Professional Ski Instructors of America: A progression of skiing skills has been developed in various skiing cultures of the world over the past 80 or more years and is continually refined within the United States by the Professional Ski Instructors of America (PSIA). PSIA trains ski instructors in teaching methods and learning styles, skill progressions for each level of student, and skiing movements in a wide range of snow and terrain conditions. The instructors may then demonstrate their skills in examinations and, if successful, are granted certification in one of three levels. PSIA Level 1 (bronze pin) is considered competent to teach skiing levels 1 through 5 (First Experience to Blue Zone); PSIA Level 2 (silver pin) is competent to teach skiing levels 1 through 7 (First Experience to Black Zone); and PSIA Level 3 (gold pin) is certified to teach all skiing levels 1 through 9. (Depending on resort, an instructor may not be required to have certification to teach a particular level or even to belong to PSIA; they may be able to teach any level and may do it well, but if you see one of these pins on an instructor's parka you will know the level to which they have been certified to teach. Instructors at PSIA level 3 have the option of becoming certified as trainers of instructors at their home areas, or even in their regions of the country. They can also aspire to become examiners of certification candidates, or examiners of examiners. Of course at each level there are trainers and examiners who determine who passes on up to the next level. A near-final goal is the national demonstration team, which develops and presents standards for skiing and ski instruction for the United States; the final goal would be to be a coach of that team. So the question was posed, "Who selects the national team's coaches?", and the answer came back, "God!" (Bill Jones, ski instructor and author of this website, has the level 3 certification and has opted to teach skiing to citizens rather than get into training instructors.)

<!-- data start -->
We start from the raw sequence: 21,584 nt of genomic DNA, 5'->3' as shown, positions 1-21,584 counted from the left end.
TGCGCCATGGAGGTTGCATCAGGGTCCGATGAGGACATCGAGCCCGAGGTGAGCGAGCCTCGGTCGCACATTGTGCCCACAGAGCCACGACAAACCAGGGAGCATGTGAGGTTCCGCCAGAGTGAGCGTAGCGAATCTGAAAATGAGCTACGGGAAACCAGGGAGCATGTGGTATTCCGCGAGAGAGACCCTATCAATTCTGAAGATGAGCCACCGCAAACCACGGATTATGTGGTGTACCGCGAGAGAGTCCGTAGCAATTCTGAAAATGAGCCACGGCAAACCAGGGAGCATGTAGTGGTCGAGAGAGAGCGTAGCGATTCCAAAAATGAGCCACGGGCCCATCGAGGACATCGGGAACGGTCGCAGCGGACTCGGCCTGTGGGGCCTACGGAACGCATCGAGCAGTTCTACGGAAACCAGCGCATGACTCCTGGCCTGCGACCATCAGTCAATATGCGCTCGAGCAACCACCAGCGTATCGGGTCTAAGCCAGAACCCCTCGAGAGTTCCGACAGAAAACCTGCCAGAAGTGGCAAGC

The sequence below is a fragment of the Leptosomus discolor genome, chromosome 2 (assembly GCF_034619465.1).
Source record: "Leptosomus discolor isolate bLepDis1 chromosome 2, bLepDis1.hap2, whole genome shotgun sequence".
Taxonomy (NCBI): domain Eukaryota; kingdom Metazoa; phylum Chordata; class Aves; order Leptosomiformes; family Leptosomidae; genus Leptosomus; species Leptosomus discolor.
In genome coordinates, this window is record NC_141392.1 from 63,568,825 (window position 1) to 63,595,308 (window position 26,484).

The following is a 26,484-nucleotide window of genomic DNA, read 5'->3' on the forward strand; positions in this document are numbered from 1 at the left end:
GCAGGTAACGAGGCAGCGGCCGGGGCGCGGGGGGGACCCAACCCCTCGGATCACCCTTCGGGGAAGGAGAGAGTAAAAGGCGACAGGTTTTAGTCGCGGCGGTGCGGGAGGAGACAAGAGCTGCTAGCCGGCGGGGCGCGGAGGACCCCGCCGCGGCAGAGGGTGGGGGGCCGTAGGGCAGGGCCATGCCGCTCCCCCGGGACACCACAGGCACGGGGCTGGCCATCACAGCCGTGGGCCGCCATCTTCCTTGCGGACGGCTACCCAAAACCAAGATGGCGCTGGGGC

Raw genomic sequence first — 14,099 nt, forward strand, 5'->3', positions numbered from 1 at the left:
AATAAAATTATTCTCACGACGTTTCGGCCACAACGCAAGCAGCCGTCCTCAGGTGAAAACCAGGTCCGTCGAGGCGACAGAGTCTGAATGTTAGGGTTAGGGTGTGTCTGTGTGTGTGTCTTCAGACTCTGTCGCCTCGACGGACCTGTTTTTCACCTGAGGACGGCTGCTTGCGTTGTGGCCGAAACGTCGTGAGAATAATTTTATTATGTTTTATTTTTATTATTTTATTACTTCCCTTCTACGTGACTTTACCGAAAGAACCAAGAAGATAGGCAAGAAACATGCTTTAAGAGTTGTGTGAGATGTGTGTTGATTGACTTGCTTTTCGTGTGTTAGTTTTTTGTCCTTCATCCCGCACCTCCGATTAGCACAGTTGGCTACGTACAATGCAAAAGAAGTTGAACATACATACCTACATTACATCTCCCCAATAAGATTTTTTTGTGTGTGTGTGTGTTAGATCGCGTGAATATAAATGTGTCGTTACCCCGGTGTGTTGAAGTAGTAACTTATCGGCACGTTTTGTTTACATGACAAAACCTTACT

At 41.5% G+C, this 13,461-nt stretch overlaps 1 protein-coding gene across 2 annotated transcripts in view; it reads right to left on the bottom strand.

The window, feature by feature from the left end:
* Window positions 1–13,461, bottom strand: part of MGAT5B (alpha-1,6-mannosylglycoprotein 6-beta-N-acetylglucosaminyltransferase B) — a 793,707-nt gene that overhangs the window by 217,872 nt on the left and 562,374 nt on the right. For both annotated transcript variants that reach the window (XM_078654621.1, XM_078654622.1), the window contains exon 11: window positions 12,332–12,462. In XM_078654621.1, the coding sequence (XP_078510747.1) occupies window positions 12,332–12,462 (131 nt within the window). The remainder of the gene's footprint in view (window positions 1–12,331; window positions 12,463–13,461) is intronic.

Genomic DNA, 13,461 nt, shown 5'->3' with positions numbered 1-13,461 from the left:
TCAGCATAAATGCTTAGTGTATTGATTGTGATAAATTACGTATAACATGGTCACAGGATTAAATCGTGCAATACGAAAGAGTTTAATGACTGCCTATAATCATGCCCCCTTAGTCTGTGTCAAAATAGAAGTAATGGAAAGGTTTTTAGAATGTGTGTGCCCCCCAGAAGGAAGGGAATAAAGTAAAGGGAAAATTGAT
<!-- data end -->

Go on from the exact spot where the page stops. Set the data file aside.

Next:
Utilizing an instructor trained and certified in the above process will make it more certain for you to get the most effective learning experience. You can also expect to find consistency in teaching methods and progressions from one PSIA-certified ski school to another should you ski in different areas. There are, however, fine instructors who have not been certified by PSIA, and if you find such a skilled teacher you will likely learn well; the challenge is identifying one.

Private vs. Group Lesson: Private lessons may be more costly than group lessons (see Book a Ski Lesson with Bill Jones for sample private lesson prices), and so a cost-benefit question arises in choosing which to take. Part of the answer to this question depends on one's personal finances, priorities, and how one values time. There is also a social issue in terms of whether one wants or does not want interactions with others in a learning situation. Because of these considerations, ski schools offer both private and group lessons, leaving you to decide your preference.